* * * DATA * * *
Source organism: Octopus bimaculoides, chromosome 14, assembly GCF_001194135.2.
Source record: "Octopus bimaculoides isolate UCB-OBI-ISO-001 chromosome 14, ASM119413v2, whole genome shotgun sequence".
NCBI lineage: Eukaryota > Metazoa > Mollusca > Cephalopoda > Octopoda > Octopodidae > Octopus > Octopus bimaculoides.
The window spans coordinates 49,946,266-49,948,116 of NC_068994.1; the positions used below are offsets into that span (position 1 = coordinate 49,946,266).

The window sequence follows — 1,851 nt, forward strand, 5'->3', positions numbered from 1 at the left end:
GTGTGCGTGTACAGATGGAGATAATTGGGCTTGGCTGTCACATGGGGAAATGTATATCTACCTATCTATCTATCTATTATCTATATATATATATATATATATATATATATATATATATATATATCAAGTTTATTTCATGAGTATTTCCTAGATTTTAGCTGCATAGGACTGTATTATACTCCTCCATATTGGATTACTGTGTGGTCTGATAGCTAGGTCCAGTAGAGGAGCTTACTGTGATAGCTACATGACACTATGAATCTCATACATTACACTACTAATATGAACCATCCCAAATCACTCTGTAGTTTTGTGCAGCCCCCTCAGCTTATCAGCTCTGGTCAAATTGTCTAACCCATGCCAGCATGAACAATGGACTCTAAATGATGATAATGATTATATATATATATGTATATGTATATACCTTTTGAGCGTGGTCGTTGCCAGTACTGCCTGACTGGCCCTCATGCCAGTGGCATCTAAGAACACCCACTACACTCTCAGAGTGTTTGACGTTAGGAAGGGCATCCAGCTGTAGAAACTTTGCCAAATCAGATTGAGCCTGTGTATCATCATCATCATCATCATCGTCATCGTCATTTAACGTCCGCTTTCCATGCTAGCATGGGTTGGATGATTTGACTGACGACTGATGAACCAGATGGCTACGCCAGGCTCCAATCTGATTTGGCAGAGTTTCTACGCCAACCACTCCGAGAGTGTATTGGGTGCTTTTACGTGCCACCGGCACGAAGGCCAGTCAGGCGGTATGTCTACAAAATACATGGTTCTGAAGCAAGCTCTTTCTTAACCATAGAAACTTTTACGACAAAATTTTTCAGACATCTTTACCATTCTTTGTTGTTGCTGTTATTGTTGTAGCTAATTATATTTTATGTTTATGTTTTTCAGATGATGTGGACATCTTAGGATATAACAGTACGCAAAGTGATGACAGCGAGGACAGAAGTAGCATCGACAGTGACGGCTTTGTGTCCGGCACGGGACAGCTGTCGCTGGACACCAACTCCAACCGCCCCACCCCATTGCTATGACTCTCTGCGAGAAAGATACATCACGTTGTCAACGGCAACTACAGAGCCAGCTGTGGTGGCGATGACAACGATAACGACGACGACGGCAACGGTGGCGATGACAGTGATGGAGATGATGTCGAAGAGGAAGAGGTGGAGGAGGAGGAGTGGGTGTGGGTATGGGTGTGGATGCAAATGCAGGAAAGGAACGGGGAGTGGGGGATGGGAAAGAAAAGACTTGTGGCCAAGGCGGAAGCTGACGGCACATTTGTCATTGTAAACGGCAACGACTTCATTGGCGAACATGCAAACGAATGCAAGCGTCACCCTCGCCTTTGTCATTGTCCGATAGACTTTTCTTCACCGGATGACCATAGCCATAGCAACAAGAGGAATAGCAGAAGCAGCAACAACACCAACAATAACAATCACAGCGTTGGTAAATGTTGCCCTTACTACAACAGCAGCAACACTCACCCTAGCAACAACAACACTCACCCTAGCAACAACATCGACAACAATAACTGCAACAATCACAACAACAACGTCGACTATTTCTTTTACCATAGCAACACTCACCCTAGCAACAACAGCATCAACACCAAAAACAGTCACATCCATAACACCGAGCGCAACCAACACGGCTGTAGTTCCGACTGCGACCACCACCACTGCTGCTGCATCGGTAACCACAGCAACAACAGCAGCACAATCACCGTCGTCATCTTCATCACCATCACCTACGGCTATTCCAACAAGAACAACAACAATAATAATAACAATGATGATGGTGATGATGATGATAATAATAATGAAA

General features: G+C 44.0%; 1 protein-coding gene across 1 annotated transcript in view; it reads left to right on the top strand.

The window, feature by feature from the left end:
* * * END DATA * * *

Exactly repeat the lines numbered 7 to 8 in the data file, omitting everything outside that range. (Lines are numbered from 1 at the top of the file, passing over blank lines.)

General features: G+C 44.0%; 1 protein-coding gene across 1 annotated transcript in view; it reads left to right on the top strand.

The window, feature by feature from the left end: